The Calvinist/anti-Calvinist controversy
The theological implications of Doctor Faustus have been the subject of considerable debate throughout the last century. Among the most complicated points of contention is whether the play supports or challenges the Calvinist doctrine of absolute predestination, which dominated the lectures and writings of many English scholars in the latter half of the sixteenth century. According to Calvin, predestination meant that God, acting of his own free will, elects some people to be saved and others to be damned – thus, the individual has no control over his own ultimate fate. This doctrine was the source of great controversy because it was seen by the so-called anti-Calvinists to limit man's free will …show more content…
One of the greatest critics of Calvinism in Marlowe's day was Peter Baro, who argued that such teachings fostered despair among believers, rather than repentance among sinners. He claimed, in fact, that Calvinism created a theodical dilemma:
What shall we say then? That this question so long debated of the Philosophers, most wise men, and yet undetermined, cannot even of Divines, and men endued with heavenly wisdom, be discussed and decided? And that God hath in this case laid a crosse upon learned men, wherein they might perpetually torment themselves? I cannot so think.
Baro recognised the threat of despair which faced the Protestant church if it did not come to an agreement of how to understand the fundamentals. For him, the Calvinists were overcomplicating the issues of faith and repentance, and thereby causing great and unnecessary confusion among struggling believers. Faustus himself confesses a similar sentiment regarding predestination:
"The reward of sin is death." That's hard.
..."If we say that we have no sin,
We deceive ourselves, and there's no truth in us."
Why then belike we must sin,
And so consequently die.
Ay, we must die an everlasting death.
What doctrine call you this? Che sera, sera,
"What will be, shall be"? Divinity,
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Moreover, Calvinism was highly ascetic. Whereas, Catholicism and Lutheranism maintained that believers could essentially “work” for God’s forgiveness through faith, good works, etc., Calvinism stressed “systematic self-control necessary, in every moment” (Weber  2011: p. 127) and the “intensification of good works into a system” (Weber  2011: p. 129). These qualities suggested to Weber that Calvinism was the epitome of rationalism (Weber  2011: p. 130). In the context of religion, rationalization refers to the process of systematically organizing one’s life according to a methodical approach, with an intense orientation towards discipline, and the absence of “magic” or mystical elements (i.e., sacraments that can save the “damned”) (Kalberg 2011a: p. 422). This characteristic is what distinguishes Lutheranism from Calvinism. As opposed to Lutheranism, Weber ( 2011) argues that “Calvinism forced [a] methodical organization of life upon the believer” (p. 135). This is due to the fact that salvation could always be won back in Lutheranism through penance. In contrast, Calvinism offered no means to acquire salvation, only hints or signs which were based on “uninterrupted self-control” and the “planned regulation of one’s own life” (Weber  2011: p. 136). Lutheranism was also characterized by less asceticism due to its teaching that salvation could be acquired. Therefore, Weber ( 2011) also maintains that “Lutheranism lacks the psychological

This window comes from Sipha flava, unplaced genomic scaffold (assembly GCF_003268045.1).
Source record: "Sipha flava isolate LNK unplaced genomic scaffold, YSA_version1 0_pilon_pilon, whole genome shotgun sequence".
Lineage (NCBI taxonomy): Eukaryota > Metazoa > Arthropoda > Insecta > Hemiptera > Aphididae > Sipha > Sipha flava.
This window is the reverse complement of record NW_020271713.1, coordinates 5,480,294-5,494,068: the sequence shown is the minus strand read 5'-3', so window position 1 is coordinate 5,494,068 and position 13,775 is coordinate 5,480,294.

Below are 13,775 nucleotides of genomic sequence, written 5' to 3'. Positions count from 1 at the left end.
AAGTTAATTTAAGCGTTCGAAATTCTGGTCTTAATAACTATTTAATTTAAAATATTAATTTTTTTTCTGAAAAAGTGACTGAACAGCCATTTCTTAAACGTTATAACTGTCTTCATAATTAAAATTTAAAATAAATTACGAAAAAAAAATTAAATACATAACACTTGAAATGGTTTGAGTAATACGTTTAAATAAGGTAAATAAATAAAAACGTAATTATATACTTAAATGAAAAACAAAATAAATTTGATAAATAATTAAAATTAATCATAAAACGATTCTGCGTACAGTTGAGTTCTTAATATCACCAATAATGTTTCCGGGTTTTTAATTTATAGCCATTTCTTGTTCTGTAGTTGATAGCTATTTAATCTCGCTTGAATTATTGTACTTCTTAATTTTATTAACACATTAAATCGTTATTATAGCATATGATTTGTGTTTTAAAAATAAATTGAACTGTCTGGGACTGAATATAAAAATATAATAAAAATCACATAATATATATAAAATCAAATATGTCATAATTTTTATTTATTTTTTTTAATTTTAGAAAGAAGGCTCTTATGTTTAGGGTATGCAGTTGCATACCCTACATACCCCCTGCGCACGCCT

In the beginning of the play, Dr. Faustus dismisses his previous education as unfulfilling and makes a point to reject Divinity. This abhorrence of
Then Faustus does repent, but the devil comes and is very angry with him, and he begins to frighten Faustus for repenting to God. But Faustus begs for the devil to forgive him and promises never to call upon the Lord or look unto heaven for help. "Nor will Faustus henceforth. Pardon him for this, and Fautus vows never to look to heaven"(II, ii, 101-102). This shows Faustus' weak character, and that he is more willing to attain worldly goods in the here and now, then to attain heavenly goods in the after life.
When King Henry VIII broke ties with the Roman Catholic Church in the 1530’s, he proclaimed himself head of the Church of England. This occurred only a few years after Martin Luther nailed his 91 theses on the Church of Wittenberg and another religious reformer, John Calvin, brought new ideas to the forefront. Calvin proclaimed that one was pre-destined to be eternally blessed or damned from birth. One had no control over this, and works could not put you in to heaven. The unknowing is what drove the Puritans to such great lengths. In the excerpt from Document A from John Winthrop’s A Model of Christian Society, predestination and the basic ideals of the Puritans are laid out. The Protestant Reformation was thus in full swing as the Church
Martin Luther thought he had the answer at the time, stating that it was not by the good doings of a man but his faith that determined his overall fate. This idea and the words from the bible became what the Protestants believed the sole way to get to heaven and be saved. Calvinism was much alike to the beliefs of Lutherism however they had a few differences, the differences led to Calvinism replacing in many countries Lutherism as the main form of Protestantism.
These questions rouse the idea of a divine and perfect punishment by the ultimate judge God, and implications of possible imperfections of God’s judgment. Also the way in which the question is answered poses another question, why is Aristotle, a human, and a Pre-Christian is thinker is used to explain God’s divine and perfect judgment?